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What can this cave in Ethiopia tell us about early human cultural evolution?
A research team has analysed the largest known collection of Middle Stone Age ochre to learn how its use changed over 4,500 years.
The new study, published in Scientific Reports, was conducted by a team of researchers from Norway, Spain, and France.
Together, they analysed the largest known collection of red and yellow mineral pigment fragments, commonly called ochre, dated to the Middle Stone Age. These were found in the Porc-Epic Cave in Ethiopia.
Their study shows that human groups visiting this site have gradually modified the techniques used to produce pigments, adapting to cultural or environmental changes that reduced their access to quality raw materials.
Innovative cultural traits
SapienCE’s Francesco d’Errico says the new study is instrumental to understand the persistent and constantly evolving use of ochre 40,000 years ago in Ethiopia.
“Discoveries documenting the emergence of behavioural modernity in Africa have revealed that innovative cultural traits emerge in this continent at different times and in different regions," he says.
However, ancient sites that yielded archaeological collections large enough to precisely trace how these minerals were acquired, processed and used are rare, according to the researcher.
"Porc-Epic cave is, in this respect, a remarkable exception,” he says.
A key element in cultural development
“In order to understand the mechanisms and processes that have led to the development of modern cultures, we need to document and compare cultural trajectories in different regions," d’Errico explains.
Porc-Epic Cave features the largest African collection of ochre dated to the Middle Stone Age in a region with few sites providing information on this key behavioural innovation.
“The findings from Porc-Epic therefore represent a unique opportunity for comparison with other African records,” d’Errico says.
Adapting technology to climate change
The Porc-Epic Cave in Ethiopia, which is around 40,000 years old, is one of the few Paleolithic/ancient sites with a long, detailed history of ochre use, spanning a period of at least 4,500 years.
More than 40 kg of ochre (4,213 pieces), 21 ochre processing tools, and two ochre-stained artefacts were found during the excavation of the site.
By analysing the chemical composition of ochre pieces found at the site and natural ochre from the cave’s surroundings, and studying the techniques used to process these rocks, the researchers unveil how Middle Stone Age inhabitants of the cave exploited mineral resources.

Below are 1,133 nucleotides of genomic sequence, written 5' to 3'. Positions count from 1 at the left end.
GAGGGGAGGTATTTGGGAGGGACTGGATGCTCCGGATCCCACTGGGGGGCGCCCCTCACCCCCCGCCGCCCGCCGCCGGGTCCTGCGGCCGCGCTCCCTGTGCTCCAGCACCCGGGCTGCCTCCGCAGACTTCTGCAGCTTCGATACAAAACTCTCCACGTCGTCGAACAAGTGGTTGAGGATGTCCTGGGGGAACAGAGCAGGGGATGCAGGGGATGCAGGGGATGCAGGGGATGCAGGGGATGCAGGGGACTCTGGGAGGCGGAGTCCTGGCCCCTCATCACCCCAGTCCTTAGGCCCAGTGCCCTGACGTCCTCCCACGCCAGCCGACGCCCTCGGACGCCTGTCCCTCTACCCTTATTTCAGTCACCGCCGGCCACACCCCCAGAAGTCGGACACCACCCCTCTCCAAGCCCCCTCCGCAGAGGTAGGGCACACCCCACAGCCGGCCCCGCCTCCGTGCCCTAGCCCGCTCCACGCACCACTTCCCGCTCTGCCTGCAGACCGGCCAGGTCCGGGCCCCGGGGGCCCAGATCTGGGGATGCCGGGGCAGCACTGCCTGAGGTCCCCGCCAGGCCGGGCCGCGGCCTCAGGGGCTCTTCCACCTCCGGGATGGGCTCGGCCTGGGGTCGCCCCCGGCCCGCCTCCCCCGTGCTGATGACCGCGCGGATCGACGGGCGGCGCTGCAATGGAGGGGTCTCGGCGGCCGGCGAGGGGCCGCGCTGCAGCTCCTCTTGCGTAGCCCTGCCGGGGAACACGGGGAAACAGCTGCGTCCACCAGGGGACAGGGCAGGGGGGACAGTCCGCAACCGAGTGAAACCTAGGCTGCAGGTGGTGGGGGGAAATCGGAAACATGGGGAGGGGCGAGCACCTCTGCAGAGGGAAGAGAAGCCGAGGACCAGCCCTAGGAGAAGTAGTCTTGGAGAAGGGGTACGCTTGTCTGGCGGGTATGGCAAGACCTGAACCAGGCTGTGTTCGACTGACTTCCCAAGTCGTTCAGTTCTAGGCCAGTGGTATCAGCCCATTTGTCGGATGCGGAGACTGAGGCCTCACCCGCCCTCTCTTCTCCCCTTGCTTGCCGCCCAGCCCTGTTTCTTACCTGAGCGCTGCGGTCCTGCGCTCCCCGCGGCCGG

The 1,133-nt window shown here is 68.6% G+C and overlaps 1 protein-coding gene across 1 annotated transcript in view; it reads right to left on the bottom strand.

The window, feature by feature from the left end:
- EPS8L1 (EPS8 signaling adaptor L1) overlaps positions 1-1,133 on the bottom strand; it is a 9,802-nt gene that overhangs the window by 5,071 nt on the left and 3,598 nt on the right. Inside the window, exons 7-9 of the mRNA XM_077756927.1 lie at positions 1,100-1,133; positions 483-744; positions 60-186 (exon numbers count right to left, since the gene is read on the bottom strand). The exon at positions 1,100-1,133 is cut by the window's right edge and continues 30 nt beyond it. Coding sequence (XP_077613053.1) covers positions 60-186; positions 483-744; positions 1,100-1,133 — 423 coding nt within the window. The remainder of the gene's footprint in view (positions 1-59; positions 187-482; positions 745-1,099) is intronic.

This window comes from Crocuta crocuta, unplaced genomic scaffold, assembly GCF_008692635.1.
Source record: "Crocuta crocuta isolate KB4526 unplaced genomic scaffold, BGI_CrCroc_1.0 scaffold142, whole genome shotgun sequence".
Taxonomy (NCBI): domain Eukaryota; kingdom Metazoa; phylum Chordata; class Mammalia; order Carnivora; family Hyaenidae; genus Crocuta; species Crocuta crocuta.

“Results show that they were able to predict the properties of different ochre types accessible in their environment, and gradually adapt their technology to changes in the availability of raw materials,” d’Errico says.
Emergence and evolution of complex cultures
d'Errico explains that a wide variety of ochre types were collected and brought to the site to produce ochre powder of different textures and shades, probably adapted to different symbolic or functional activities.
However, the ubiquitous presence of red ochre, rich in hematite, throughout the occupations of the site, indicates that Porc-Epic inhabitants were specifically interested in this particular colour and mineral when collecting ochre pieces in the environment, or exchanging them with neighbouring populations.
“The study of the Porc-Epic ochre record indicates the production of mineral pigment was deeply rooted in late East African Middle Stone Age societies, but was also in constant evolution, during a period essential to our understanding of the emergence and evolution of complex cultures,” d’Errico says.
Rosso, et al. First identification of an evolving Middle Stone Age ochre culture at Porc-Epic Cave, Ethiopia, Scientific Reports, vol. 13, 2023. DOI: 10.1038/s41598-023-39957-y
About the study
- SapienCE’s Francesco d’Errico and his international team have published their analysis of the largest known collection of Middle Stone Age ochre.
- The study reveals how ochre use evolved over a period of 4,500 years.
- Results show that human groups were able to predict the properties of different ochre types accessible in their environment, and gradually adapt their technology to changes in the availability of raw materials
- The study is essential to understand how complex cultures arose and diversified in human history.
- The new study, published in Scientific Reports, was conducted by a team of researchers from Norway, Spain, and France.
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